Marler Clark, the Seattle law firm that has handled high-profile food poisoning cases, is representing the clients.
According to a press release from Marler Clark, the lawsuit claims that Brook-Lea management had a duty to notify health authorities and the public when it found that patrons and workers got sick, but that Brook Lea failed to do so.
Bruce Clark, the lead attorney in the case, says about Brook-Lea that "it appears they sat on important information about the health of their food workers, and that allowed the outbreak to grow considerably." He says they did not inform public health authorities right away.
Clark says his information is based on what was gathered by the Monroe County health department, when it was probing why over 100 people got sick by Salmonella poisoning.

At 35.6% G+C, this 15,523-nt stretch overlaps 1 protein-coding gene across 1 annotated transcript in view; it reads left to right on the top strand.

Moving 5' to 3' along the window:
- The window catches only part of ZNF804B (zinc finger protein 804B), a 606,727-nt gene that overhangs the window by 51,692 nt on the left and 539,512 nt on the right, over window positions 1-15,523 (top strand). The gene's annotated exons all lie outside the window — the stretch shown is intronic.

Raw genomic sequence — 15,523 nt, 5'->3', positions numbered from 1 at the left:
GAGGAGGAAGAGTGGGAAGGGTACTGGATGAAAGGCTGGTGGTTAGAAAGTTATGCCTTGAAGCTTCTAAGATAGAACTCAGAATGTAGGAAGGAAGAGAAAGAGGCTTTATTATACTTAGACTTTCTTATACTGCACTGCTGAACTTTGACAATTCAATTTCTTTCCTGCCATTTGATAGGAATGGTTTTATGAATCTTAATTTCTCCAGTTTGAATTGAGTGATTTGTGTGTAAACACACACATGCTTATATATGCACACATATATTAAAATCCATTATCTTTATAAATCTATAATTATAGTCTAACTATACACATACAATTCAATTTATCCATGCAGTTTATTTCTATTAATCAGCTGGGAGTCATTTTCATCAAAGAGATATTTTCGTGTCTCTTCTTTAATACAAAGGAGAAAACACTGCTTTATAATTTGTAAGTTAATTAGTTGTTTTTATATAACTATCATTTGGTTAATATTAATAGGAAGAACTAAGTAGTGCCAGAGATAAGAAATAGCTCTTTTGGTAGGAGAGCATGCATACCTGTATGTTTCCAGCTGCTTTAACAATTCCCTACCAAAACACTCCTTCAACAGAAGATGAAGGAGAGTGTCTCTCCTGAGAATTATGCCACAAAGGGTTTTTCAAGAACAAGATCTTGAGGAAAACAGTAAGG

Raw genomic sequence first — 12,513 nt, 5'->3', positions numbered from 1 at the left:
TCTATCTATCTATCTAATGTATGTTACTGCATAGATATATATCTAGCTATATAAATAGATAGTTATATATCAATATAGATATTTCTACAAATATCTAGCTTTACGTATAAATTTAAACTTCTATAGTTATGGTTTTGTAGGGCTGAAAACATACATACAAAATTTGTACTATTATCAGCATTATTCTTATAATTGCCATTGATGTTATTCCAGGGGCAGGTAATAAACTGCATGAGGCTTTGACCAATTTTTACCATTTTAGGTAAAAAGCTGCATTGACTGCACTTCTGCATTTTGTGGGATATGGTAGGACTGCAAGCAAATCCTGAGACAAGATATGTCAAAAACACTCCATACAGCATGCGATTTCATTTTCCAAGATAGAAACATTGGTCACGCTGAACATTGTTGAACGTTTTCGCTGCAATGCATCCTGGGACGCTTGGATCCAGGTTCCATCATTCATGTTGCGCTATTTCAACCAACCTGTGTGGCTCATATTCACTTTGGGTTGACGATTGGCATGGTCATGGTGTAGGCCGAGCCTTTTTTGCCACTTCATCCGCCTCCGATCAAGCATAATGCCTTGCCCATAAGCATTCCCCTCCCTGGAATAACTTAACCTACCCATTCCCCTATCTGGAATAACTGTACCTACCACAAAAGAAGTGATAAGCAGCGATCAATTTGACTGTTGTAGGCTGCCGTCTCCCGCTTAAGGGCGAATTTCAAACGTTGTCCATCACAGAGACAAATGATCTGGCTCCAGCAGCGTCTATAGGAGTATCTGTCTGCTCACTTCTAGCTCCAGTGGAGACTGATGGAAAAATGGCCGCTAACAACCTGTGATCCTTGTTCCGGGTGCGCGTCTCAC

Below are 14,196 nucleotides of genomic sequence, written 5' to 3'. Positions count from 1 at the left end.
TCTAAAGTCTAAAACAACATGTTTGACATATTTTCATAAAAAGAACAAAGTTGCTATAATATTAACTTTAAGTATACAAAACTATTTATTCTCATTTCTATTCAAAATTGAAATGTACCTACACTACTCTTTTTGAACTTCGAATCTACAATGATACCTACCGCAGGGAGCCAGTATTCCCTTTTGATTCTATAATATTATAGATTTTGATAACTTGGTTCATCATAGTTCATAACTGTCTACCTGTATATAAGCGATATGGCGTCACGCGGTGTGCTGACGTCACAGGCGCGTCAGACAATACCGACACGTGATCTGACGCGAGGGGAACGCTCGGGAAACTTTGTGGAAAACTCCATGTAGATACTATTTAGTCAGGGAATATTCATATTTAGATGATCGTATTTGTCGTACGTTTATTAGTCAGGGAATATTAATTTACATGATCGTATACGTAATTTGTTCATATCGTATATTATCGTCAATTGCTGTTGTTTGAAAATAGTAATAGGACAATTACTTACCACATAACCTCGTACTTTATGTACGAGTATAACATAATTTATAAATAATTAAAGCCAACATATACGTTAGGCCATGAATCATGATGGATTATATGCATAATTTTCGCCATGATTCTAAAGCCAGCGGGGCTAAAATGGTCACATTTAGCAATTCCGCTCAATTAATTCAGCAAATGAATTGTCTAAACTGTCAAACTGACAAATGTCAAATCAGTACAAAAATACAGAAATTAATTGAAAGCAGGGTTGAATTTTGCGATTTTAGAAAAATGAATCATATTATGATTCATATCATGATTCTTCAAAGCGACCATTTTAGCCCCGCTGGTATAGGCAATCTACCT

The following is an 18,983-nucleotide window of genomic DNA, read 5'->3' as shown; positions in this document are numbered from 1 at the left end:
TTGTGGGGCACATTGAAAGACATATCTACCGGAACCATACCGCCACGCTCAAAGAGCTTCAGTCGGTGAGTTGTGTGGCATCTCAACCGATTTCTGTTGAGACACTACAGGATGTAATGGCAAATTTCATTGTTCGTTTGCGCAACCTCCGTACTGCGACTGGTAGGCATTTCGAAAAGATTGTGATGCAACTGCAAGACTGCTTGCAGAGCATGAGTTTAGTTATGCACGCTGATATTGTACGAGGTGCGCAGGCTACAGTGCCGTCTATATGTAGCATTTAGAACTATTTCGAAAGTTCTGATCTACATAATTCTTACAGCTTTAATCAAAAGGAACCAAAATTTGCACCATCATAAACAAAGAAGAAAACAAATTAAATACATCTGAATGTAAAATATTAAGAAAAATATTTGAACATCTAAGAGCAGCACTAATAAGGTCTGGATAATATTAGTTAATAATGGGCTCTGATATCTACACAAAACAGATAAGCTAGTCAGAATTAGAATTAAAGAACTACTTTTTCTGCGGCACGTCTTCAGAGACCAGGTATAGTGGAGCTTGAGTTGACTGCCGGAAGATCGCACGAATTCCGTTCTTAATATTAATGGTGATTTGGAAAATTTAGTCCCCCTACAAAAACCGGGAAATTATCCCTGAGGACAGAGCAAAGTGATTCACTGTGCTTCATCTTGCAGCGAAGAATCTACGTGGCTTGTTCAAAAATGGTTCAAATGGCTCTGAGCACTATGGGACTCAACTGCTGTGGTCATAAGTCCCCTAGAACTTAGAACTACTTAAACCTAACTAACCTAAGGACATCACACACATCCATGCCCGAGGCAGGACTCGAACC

The suit seeks medical expenses, lost wages and punitive damages. Bruce Clark tells News 8 that dollar amounts being sought range from $10,000 to $100,000 per person.
This is not a class action suit. They are representing 70 individuals who had differing degrees of illness. Clark says as far as he knows, this is the first suit filed over the June & July 2003 outbreaks.
Clark says he met with Brook Lea's insurance company just before Christmas to seek a settlement before the suit was filed, but that the meeting yielded no results. He says the attitude of the people from OneBeacon was "sobering and disappointing".
In the press release, Clark states his clients "went through awful experiences which...are made worse by the realization that this outbreak was preventable."
One-hundred and six people were diagnosed with salmonella last June and July, after eating at the restaurant at the country club.
OneBeacon Insurance, based in Rochester, does not have any comment on the suit. Management at Brook-Lea could not be reached.